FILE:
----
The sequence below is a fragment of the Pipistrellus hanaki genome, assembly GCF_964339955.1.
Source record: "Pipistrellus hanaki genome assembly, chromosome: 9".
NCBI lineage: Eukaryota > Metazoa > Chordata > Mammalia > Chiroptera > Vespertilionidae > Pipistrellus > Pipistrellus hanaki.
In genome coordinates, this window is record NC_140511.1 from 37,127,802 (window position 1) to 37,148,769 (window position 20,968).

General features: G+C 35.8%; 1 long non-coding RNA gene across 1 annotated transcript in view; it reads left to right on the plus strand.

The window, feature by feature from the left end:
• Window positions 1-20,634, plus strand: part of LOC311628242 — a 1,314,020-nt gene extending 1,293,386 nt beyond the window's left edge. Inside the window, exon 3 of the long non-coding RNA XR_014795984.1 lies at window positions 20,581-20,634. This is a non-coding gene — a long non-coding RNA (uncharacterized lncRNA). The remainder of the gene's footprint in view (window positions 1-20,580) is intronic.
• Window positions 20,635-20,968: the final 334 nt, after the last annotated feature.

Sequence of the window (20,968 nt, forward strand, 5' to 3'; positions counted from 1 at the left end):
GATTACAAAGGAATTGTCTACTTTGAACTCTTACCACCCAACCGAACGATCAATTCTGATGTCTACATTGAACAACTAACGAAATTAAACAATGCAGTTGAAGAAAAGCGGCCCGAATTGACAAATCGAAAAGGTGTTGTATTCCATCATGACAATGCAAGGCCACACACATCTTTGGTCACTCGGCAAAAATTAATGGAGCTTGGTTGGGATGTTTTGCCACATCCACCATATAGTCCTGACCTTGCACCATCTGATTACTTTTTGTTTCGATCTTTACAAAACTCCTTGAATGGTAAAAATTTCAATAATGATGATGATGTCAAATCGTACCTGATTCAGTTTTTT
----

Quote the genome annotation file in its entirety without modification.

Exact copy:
The sequence below is a fragment of the Pipistrellus hanaki genome, assembly GCF_964339955.1.
Source record: "Pipistrellus hanaki genome assembly, chromosome: 9".
NCBI lineage: Eukaryota > Metazoa > Chordata > Mammalia > Chiroptera > Vespertilionidae > Pipistrellus > Pipistrellus hanaki.
In genome coordinates, this window is record NC_140511.1 from 37,127,802 (window position 1) to 37,148,769 (window position 20,968).

General features: G+C 35.8%; 1 long non-coding RNA gene across 1 annotated transcript in view; it reads left to right on the plus strand.

The window, feature by feature from the left end:
• Window positions 1-20,634, plus strand: part of LOC311628242 — a 1,314,020-nt gene extending 1,293,386 nt beyond the window's left edge. Inside the window, exon 3 of the long non-coding RNA XR_014795984.1 lies at window positions 20,581-20,634. This is a non-coding gene — a long non-coding RNA (uncharacterized lncRNA). The remainder of the gene's footprint in view (window positions 1-20,580) is intronic.
• Window positions 20,635-20,968: the final 334 nt, after the last annotated feature.

Sequence of the window (20,968 nt, forward strand, 5' to 3'; positions counted from 1 at the left end):
GATTACAAAGGAATTGTCTACTTTGAACTCTTACCACCCAACCGAACGATCAATTCTGATGTCTACATTGAACAACTAACGAAATTAAACAATGCAGTTGAAGAAAAGCGGCCCGAATTGACAAATCGAAAAGGTGTTGTATTCCATCATGACAATGCAAGGCCACACACATCTTTGGTCACTCGGCAAAAATTAATGGAGCTTGGTTGGGATGTTTTGCCACATCCACCATATAGTCCTGACCTTGCACCATCTGATTACTTTTTGTTTCGATCTTTACAAAACTCCTTGAATGGTAAAAATTTCAATAATGATGATGATGTCAAATCGTACCTGATTCAGTTTTTT